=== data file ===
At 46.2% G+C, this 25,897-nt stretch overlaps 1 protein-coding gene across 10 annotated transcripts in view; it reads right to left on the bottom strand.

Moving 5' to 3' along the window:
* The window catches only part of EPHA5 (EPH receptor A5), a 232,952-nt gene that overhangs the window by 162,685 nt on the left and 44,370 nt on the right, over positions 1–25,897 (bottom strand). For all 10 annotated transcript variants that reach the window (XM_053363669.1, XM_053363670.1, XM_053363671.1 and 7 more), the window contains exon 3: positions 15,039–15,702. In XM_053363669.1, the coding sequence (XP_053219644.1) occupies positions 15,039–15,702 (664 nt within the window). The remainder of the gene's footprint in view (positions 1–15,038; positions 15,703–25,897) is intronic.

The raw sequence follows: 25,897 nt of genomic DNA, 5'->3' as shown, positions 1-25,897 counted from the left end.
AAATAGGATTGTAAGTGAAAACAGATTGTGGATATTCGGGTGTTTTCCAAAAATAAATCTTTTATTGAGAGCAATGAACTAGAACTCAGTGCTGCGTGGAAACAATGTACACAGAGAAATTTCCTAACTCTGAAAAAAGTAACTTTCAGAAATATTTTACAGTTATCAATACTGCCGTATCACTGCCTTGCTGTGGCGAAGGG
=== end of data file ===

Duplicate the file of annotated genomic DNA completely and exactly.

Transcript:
At 46.2% G+C, this 25,897-nt stretch overlaps 1 protein-coding gene across 10 annotated transcripts in view; it reads right to left on the bottom strand.

Moving 5' to 3' along the window:
* The window catches only part of EPHA5 (EPH receptor A5), a 232,952-nt gene that overhangs the window by 162,685 nt on the left and 44,370 nt on the right, over positions 1–25,897 (bottom strand). For all 10 annotated transcript variants that reach the window (XM_053363669.1, XM_053363670.1, XM_053363671.1 and 7 more), the window contains exon 3: positions 15,039–15,702. In XM_053363669.1, the coding sequence (XP_053219644.1) occupies positions 15,039–15,702 (664 nt within the window). The remainder of the gene's footprint in view (positions 1–15,038; positions 15,703–25,897) is intronic.

The raw sequence follows: 25,897 nt of genomic DNA, 5'->3' as shown, positions 1-25,897 counted from the left end.
AAATAGGATTGTAAGTGAAAACAGATTGTGGATATTCGGGTGTTTTCCAAAAATAAATCTTTTATTGAGAGCAATGAACTAGAACTCAGTGCTGCGTGGAAACAATGTACACAGAGAAATTTCCTAACTCTGAAAAAAGTAACTTTCAGAAATATTTTACAGTTATCAATACTGCCGTATCACTGCCTTGCTGTGGCGAAGGG